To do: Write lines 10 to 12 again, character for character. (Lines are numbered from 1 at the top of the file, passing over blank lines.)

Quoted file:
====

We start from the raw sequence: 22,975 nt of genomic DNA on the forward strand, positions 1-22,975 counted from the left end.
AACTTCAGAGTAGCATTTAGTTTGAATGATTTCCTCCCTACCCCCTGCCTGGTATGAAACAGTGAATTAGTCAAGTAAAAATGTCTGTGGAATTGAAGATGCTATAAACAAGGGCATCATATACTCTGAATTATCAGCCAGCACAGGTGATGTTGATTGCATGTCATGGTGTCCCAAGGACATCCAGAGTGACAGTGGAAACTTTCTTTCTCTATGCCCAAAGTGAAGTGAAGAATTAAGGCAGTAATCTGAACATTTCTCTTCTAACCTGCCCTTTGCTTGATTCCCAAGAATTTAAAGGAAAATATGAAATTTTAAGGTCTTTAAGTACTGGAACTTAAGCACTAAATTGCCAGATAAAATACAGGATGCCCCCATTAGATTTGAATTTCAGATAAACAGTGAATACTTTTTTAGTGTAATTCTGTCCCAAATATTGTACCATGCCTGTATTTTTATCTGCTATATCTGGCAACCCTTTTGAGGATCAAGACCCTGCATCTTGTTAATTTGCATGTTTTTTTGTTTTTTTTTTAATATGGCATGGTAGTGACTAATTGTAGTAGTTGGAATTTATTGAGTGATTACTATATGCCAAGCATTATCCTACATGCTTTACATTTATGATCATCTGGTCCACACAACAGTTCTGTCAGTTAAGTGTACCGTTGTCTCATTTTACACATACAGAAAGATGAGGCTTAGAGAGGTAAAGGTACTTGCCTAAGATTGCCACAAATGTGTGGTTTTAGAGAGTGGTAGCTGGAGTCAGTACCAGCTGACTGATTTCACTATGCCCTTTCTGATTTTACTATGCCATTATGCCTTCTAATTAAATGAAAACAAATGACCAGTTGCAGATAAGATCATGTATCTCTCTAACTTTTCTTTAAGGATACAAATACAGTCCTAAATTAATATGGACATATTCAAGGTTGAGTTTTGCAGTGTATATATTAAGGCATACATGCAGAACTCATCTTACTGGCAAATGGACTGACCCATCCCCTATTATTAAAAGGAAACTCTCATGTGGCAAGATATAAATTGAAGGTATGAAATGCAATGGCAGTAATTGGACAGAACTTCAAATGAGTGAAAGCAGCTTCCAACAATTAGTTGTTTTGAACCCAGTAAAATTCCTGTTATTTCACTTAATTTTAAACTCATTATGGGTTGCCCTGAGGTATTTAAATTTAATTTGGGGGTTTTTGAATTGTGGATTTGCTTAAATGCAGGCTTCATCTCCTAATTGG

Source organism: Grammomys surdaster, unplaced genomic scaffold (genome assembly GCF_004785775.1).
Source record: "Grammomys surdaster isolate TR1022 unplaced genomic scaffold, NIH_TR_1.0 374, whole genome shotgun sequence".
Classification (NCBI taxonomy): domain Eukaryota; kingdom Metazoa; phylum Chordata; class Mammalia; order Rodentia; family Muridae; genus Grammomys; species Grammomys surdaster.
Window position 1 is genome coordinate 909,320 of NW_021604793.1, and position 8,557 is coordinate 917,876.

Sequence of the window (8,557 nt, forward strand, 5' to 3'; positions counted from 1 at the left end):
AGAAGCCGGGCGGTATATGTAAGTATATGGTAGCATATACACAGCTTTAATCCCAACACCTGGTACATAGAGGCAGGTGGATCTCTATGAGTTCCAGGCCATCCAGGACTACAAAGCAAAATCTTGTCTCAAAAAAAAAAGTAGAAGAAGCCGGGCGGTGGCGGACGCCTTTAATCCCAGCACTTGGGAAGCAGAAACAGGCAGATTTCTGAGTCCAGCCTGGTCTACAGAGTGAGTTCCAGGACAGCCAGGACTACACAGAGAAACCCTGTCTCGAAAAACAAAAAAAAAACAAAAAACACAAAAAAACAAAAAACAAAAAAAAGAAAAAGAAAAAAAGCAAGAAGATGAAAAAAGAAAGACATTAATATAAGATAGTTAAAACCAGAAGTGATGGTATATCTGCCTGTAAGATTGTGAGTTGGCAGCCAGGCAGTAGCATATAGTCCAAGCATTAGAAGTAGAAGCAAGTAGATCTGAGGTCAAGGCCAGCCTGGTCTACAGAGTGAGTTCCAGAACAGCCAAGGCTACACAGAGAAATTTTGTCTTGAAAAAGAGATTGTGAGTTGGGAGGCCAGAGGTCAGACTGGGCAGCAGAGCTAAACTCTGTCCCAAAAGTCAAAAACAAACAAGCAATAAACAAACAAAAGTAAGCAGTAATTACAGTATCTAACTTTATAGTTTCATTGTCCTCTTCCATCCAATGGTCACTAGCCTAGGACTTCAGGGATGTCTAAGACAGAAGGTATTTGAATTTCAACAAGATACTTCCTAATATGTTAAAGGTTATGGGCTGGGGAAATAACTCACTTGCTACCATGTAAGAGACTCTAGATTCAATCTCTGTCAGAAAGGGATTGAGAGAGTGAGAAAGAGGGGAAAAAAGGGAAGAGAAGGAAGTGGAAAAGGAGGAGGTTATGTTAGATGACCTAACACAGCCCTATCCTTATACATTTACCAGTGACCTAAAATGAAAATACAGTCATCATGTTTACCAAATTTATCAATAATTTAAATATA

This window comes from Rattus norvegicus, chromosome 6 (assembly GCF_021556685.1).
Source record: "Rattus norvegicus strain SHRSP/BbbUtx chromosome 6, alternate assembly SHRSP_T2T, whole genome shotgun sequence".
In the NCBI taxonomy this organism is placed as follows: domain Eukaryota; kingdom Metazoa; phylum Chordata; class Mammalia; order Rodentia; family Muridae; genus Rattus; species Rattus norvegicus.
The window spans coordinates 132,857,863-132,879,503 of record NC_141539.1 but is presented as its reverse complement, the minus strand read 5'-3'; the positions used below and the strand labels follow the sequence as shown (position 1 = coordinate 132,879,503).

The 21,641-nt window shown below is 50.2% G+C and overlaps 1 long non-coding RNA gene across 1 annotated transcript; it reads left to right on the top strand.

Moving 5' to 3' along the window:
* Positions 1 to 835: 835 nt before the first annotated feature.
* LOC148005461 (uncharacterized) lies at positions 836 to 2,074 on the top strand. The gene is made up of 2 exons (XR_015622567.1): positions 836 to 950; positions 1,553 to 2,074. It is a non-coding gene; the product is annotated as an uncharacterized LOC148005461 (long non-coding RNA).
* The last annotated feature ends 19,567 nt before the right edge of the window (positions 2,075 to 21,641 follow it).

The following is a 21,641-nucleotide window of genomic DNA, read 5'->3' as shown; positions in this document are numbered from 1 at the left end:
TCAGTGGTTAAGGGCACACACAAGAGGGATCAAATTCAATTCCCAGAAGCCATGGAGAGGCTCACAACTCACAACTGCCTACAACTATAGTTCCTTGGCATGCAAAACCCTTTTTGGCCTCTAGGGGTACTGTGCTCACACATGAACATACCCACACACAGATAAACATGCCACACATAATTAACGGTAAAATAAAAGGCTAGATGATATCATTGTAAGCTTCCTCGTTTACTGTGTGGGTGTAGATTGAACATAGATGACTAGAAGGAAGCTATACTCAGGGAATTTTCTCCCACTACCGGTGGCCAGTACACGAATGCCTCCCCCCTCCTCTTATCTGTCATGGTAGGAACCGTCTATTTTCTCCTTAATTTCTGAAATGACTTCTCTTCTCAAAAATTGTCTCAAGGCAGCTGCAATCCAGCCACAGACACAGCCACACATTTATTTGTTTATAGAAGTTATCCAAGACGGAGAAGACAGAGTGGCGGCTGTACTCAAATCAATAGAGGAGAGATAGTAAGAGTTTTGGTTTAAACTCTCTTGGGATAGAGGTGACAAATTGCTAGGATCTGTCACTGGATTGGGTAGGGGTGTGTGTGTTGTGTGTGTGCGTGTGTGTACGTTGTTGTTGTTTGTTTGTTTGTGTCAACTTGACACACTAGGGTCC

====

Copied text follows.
Source record: "Rattus norvegicus strain SHRSP/BbbUtx chromosome 6, alternate assembly SHRSP_T2T, whole genome shotgun sequence".
In the NCBI taxonomy this organism is placed as follows: domain Eukaryota; kingdom Metazoa; phylum Chordata; class Mammalia; order Rodentia; family Muridae; genus Rattus; species Rattus norvegicus.
The window spans coordinates 132,857,863-132,879,503 of record NC_141539.1 but is presented as its reverse complement, the minus strand read 5'-3'; the positions used below and the strand labels follow the sequence as shown (position 1 = coordinate 132,879,503).